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A court-accredited monitor of the city’s family shelter system has confirmed what most advocates have long suspected: that many truly desperate homeless families are being denied shelter because the city arbitrarily decides their plight is not quite desperate enough.

The study, by medical anthropologist Anna Lou Dehavenon, is based on lengthy interviews with a random sampling of 122 families at the Bronx Emergency Assistance Unit (EAU). Of those families surveyed since last August, the majority had returned repeatedly to the Bronx office because they were in dire need of housing– only to be rejected again.

On August 3, the city began refusing shelter to families who have recently lived doubled-up in apartments with friends or relatives, arguing that these families have alternatives to the shelters. Dehavenon, who has produced annual reports on the city’s homeless families since 1976, writes that placement of families in shelters is now slower than at anytime since 1986.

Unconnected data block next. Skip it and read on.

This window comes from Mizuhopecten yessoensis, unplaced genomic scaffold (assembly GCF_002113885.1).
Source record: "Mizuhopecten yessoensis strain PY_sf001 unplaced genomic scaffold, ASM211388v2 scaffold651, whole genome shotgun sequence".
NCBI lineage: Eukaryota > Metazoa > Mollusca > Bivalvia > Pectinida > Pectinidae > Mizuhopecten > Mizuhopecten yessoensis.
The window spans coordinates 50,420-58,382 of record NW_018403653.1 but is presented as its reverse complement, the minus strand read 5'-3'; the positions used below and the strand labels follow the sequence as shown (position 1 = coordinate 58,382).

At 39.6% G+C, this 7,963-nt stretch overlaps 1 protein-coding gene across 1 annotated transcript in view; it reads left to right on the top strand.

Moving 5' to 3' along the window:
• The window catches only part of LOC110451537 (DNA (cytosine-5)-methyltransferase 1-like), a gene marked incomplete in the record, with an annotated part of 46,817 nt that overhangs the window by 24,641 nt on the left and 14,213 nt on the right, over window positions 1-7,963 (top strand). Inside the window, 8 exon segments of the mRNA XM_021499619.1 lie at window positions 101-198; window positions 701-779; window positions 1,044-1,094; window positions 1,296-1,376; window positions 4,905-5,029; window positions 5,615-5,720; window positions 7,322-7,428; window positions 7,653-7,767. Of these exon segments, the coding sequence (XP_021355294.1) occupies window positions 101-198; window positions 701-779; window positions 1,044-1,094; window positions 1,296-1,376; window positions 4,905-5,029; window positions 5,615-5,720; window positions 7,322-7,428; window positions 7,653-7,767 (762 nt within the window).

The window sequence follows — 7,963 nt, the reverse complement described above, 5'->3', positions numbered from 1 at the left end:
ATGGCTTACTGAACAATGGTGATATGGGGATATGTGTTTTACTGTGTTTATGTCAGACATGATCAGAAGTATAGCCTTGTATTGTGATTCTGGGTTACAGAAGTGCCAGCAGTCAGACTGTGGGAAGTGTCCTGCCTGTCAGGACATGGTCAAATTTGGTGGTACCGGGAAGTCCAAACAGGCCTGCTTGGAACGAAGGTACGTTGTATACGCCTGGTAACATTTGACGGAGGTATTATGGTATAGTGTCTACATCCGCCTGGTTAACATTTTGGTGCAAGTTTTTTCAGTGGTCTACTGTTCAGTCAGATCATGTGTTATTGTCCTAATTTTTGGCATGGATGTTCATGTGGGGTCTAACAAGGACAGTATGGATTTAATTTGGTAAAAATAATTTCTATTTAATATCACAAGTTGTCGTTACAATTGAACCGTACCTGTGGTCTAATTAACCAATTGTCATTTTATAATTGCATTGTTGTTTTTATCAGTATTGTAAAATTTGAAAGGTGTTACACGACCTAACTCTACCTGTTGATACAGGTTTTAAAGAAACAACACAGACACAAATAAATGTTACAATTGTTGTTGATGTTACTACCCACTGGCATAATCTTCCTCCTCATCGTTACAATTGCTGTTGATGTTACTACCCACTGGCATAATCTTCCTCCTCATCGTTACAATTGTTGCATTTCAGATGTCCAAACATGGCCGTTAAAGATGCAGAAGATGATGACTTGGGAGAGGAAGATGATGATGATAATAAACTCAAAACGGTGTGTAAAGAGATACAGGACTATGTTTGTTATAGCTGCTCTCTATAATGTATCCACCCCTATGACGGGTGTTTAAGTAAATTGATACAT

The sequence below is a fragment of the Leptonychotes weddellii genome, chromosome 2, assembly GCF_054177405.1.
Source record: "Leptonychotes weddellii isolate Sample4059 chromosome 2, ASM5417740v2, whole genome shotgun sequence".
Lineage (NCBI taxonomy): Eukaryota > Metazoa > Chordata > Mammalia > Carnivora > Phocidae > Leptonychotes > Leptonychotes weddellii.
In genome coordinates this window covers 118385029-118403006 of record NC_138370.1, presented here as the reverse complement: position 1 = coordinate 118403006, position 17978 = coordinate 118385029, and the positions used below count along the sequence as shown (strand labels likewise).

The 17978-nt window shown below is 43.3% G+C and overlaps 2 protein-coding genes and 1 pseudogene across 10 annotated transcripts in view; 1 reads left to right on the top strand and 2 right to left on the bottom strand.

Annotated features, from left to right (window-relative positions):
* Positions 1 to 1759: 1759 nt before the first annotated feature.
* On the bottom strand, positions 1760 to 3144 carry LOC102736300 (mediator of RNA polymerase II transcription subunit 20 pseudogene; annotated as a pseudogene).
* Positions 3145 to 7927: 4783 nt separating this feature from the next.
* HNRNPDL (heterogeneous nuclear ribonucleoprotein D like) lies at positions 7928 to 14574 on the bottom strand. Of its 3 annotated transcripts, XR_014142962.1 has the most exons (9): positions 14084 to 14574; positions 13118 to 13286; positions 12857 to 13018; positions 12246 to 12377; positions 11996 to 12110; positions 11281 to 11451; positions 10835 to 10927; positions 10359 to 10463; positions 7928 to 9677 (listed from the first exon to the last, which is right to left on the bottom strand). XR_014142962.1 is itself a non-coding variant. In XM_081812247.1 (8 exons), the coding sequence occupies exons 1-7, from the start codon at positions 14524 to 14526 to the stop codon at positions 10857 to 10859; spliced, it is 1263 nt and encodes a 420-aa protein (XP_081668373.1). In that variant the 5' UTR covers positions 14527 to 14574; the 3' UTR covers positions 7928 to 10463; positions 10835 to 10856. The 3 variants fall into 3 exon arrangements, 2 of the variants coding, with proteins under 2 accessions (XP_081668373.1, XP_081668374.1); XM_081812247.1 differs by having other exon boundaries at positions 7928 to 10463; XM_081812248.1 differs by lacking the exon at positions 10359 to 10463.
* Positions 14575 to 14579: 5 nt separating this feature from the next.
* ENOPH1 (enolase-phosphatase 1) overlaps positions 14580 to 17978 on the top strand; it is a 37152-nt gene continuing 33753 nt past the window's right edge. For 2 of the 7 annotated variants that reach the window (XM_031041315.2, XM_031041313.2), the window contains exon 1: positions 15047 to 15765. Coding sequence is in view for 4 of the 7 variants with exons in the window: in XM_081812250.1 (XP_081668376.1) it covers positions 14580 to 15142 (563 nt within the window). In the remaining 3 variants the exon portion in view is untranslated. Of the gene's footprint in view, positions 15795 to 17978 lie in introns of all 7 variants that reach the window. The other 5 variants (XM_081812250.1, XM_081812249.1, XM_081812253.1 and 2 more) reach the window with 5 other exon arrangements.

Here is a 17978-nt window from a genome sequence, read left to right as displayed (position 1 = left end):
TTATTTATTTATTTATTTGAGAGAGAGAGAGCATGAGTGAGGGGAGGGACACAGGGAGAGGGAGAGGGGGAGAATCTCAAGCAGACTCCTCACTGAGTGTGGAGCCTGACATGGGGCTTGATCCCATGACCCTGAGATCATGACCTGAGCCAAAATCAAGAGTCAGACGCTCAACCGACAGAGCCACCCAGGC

All but two of the 22 families Dehavenon interviewed after the policy started said they were “denied shelter repeatedly” and had instead slept in subways, building hallways, hospital emergency rooms–or had sneaked back into the EAU.

Department of Homeless Services officials responded they don’t reject shelter applicants without a thorough investigation of each case. But two weeks ago, state Supreme Court Justice Helen Freedman criticized the city’s system and ordered a more thorough effort in assessing eligibility.

Dehavenon’s report includes several comments by DHS shelter workers who expressed anger at the city’s revolving-door shelter policy. “They find them ineligible six or seven times,” said one EAU worker. “They tell them to get a document and then tell them it’s no good. They go to the police to get documents and are told they’re not good. They go back for a letter from the family they stayed with, bring the letter here, and it’s still no good. It’s crazy. It’s like a time bomb.”

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